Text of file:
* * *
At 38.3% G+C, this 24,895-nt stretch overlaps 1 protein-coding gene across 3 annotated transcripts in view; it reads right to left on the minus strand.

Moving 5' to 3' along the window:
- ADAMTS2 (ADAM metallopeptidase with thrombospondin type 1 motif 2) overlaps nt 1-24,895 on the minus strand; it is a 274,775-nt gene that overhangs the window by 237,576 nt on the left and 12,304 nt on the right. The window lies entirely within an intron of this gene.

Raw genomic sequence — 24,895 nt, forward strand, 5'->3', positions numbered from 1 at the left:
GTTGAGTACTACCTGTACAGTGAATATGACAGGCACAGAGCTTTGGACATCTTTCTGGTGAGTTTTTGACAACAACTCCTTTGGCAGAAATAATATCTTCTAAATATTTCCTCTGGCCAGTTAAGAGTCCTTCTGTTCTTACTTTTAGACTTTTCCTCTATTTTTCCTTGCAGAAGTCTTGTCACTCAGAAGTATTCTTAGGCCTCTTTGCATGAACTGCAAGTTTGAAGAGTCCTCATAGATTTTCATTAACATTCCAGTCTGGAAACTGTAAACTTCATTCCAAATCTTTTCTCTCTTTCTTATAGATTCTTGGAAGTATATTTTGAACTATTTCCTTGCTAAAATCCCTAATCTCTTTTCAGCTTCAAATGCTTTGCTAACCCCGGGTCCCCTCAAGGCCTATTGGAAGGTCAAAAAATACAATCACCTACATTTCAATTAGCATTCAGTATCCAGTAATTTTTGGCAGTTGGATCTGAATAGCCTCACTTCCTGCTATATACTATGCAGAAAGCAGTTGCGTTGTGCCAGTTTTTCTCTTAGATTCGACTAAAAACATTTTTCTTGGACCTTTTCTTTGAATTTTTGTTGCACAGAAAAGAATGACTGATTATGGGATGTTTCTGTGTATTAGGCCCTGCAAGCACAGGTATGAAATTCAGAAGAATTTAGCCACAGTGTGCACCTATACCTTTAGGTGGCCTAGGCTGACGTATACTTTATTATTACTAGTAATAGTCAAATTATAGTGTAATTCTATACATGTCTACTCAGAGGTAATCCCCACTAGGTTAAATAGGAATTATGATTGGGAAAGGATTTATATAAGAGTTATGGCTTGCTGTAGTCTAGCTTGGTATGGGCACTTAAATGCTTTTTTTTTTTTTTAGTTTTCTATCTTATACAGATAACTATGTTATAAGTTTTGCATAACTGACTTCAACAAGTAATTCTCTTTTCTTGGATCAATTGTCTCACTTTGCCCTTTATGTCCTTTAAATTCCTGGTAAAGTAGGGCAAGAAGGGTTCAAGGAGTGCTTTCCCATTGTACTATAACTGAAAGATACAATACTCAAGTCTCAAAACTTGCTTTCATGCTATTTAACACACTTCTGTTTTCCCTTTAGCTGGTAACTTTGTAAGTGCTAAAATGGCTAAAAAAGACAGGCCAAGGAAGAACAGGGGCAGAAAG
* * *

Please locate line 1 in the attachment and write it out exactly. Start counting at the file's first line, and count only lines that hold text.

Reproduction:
At 38.3% G+C, this 24,895-nt stretch overlaps 1 protein-coding gene across 3 annotated transcripts in view; it reads right to left on the minus strand.